I am disappointed with Jaswant Singh’s 660-page book on Jinnah and Partition, released earlier this week. At the end he says: “I still fail to understand why India was partitioned in 1947? Or the manner in which it was done.” If even after his massive research and hard work, he did not get to the bottom of his subject, there is a reason for it. It is because he has ignored the most important element that was responsible for Partition, namely British strategic interests that required the creation of Pakistan. The British top secret documents on Partition have now been unsealed and there was no excuse for ignoring them. I myself showed these to him some years back. The whole story is there in those documents.

    The Labour government that came to power in Britain in mid-1945 was willing to grant independence to India but was worried about losing its 60-year-old military base here from which the British controlled the whole Indian Ocean area, including the eastern Middle-East that contained oil wells — The Wells of Power — of increasing importance in war and peace and which Stalin, with his rising ambition after his victory over Germany, the British feared, might seize. In the last two great wars it was from their Indian base that the British deployed Indian and British forces in Iran and Iraq and the British Chiefs of Staff were adamant on keeping a foothold in India. But Atlee, the British Prime Minister, knew that the government of a free India under the Congress party’s rule would neither give them a military base nor join their team against the Soviet Union in the fresh Great Game. What were they to do?

    Towards the end of 1945, Field Marshal Wavell, the Viceroy of India, came up with a possible wayout of their quandary. After the Congress party had refused to cooperate in the war effort in 1939, unless Britain announced that it would give freedom to India after the war, Wavell’s predecessor, Lord Linlithgow, had encouraged Jinnah to formulate the Pakistan scheme, informing London that Jinnah was in his pocket. “He represents a minority and a minority can only hold its own with our assistance,” the Viceroy told London.

    Wavell now suggested that they use Jinnah’s demand to create a separate state in the north-west — not give him all he wanted in the west but territories along Iran, Afghanistan and Sinkiang with the port of Karachi — and Pakistan would cooperate with them on defence matters. On being asked by London to give them a clear picture of the areas that could go to Pakistan, Wavell in a historic dispatch on February 6, 1946, sent a map delineating the boundaries of Pakistan he had in mind, which were exactly the boundaries that Radcliff drew 18 months later.

    So, what Pakistan was going to be was already decided in early 1946 and the time between then and August 15 was used by Atlee, Cripps and Wavell and later Mountbatten to make Jinnah accept the smaller Pakistan and the Congress party to accept Partition, while Atlee kept proclaiming from housetops that they were working to preserve India’s unity. All the British manoeuvring can be discerned by studying the British top secret files. It is a myth that Jinnah founded Pakistan. President Roosevelt had posted his representative in Delhi after1942 and his dispatches in the US archives also tell us much.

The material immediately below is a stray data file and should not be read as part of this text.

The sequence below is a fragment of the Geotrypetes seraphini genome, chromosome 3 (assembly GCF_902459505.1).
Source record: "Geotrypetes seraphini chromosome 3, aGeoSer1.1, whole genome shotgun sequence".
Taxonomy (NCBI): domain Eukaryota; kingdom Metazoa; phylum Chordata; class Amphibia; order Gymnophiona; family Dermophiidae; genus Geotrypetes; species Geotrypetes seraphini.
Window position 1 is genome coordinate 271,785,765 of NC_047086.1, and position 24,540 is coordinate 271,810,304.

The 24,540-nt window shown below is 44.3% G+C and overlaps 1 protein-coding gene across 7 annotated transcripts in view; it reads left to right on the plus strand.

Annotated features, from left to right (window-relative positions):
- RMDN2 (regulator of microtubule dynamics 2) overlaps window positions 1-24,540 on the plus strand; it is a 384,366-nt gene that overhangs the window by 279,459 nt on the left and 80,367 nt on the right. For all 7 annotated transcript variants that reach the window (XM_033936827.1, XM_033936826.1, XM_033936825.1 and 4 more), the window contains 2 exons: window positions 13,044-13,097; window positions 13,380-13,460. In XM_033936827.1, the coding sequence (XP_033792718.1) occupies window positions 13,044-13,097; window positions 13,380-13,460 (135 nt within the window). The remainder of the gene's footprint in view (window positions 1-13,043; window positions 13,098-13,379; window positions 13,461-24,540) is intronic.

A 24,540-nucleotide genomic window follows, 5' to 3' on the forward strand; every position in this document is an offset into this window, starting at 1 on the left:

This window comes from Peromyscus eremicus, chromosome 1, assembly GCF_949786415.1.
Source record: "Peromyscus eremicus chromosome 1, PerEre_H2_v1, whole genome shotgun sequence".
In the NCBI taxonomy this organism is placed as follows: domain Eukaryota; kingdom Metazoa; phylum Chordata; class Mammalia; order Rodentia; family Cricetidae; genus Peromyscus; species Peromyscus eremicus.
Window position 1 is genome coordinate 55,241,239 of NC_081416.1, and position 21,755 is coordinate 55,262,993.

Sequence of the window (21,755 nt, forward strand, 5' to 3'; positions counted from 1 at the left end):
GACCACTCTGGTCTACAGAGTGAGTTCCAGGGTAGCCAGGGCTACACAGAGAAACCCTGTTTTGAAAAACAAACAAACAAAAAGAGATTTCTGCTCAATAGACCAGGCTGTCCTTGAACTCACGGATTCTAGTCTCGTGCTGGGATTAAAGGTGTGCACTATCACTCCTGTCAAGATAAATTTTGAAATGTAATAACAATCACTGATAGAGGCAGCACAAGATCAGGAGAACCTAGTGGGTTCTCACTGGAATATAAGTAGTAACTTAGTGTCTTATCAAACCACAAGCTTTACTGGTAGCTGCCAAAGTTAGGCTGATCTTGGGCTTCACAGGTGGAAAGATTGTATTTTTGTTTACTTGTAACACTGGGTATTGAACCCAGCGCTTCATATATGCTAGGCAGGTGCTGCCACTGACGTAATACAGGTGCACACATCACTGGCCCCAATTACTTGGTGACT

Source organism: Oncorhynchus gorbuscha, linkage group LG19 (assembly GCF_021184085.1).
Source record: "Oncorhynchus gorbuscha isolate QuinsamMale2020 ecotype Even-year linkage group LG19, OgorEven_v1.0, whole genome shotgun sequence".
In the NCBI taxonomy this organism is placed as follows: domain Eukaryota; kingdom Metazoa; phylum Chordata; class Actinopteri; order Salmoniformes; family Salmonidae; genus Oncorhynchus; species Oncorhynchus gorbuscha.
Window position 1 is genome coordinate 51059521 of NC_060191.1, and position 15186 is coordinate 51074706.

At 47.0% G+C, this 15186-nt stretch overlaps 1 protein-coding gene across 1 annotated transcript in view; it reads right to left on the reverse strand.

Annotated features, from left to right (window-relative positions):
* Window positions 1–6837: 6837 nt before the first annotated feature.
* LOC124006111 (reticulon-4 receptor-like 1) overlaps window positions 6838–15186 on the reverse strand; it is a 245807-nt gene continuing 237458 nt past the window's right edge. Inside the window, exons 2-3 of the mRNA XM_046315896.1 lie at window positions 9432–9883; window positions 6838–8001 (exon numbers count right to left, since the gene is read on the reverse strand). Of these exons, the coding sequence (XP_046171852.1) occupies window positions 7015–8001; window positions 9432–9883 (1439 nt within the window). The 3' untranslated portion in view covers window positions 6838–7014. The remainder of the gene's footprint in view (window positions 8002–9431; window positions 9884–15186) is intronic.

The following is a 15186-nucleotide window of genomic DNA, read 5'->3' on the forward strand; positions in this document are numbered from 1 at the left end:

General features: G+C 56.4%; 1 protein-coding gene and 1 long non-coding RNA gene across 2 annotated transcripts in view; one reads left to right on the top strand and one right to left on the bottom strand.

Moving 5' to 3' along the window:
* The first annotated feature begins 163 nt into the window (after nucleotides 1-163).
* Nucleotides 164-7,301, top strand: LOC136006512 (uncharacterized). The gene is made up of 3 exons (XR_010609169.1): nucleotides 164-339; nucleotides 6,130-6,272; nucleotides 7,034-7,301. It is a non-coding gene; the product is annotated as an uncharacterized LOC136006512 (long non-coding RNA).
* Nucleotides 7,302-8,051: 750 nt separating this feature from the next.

Some of the assessments in the book are also mistaken. To believe that the Cabinet Mission Plan would have resulted in a united India is moonshine. After 10 years Punjab, Sindh and the NWFP had the option to break away on one side and Bengal and Assam on the other side. That would give the League a much larger Pakistan after 10 years and certainly, in the meanwhile, it would fan the flames of communalism to prepare the ground for the above. And what about the princely states? They had the option to break away too . So, possibly Hyderabad would join Pakistan and would help reach Tripura and Manipur, which would be swallowed up. The Plan would have balkanised India and Nehru, despite the many mistakes he made, was correct in striking it down.

    The Congress made many mistakes in the struggle, but Gandhiji united a heterogeneous and largely uneducated people, without which Independence was not possible.

    I agree with Jaswant Singh that Jinnah at heart was a nationalist and a secularist. And he remained so for the first 60 years of his life — a long time. Jinnah opposed satyagrah, calling it an extreme programme that would lead to disaster. He was shunned by Gandhiji. And Motilal Nehru feared that this brilliant man would eclipse his son, Jawaharlal. In 1928 Jinnah proposed to convince the Muslims to give up separate electorates — that were preventing Hindu-Muslim political interdependence and unity — suggesting in return that Muslim representation in the Central Assembly be raised from 27 per cent to 33 per cent — a very minor concession compared to the possibility of ending the pernicious separate electorates. But he was pooh-poohed, and virtually driven out from the Congress party.

    After the Congress refused to cooperate in the war effort in 1939, the Viceroy sought out Jinnah. The doctors had earlier the same year told him that he had terminal TB. Jinnah had always wanted to be the first in every thing. There are many instances in history of people abandoning their principles to achieve power and glory. So, for him it was now or never. His Pakistan scheme, launching Direct Action — the precursor of today’s terrorism — and mobilising Muslims against the Hindus, were all in the persuit of power and glory. He did not believe in what he was doing. After Pakistan had been achieved, he spoke in Karachi advocating secularism. But he quickly retreated when opposed by his followers.

    Chagla, who worked with him in his law firm in Bombay, once told me that he was a man of great integrity. But it was tragic that at the end he lost it. And no man can be great without integrity. I also feel sympathy for Jinnah, for his humiliation and suffering. But at the end of his life he did many bad things, and inflicted incalculable harm. To believe that he was great just because he fought the mighty Congress party is nonsence. Do we call Hitler great because he fought the mighty Allies?n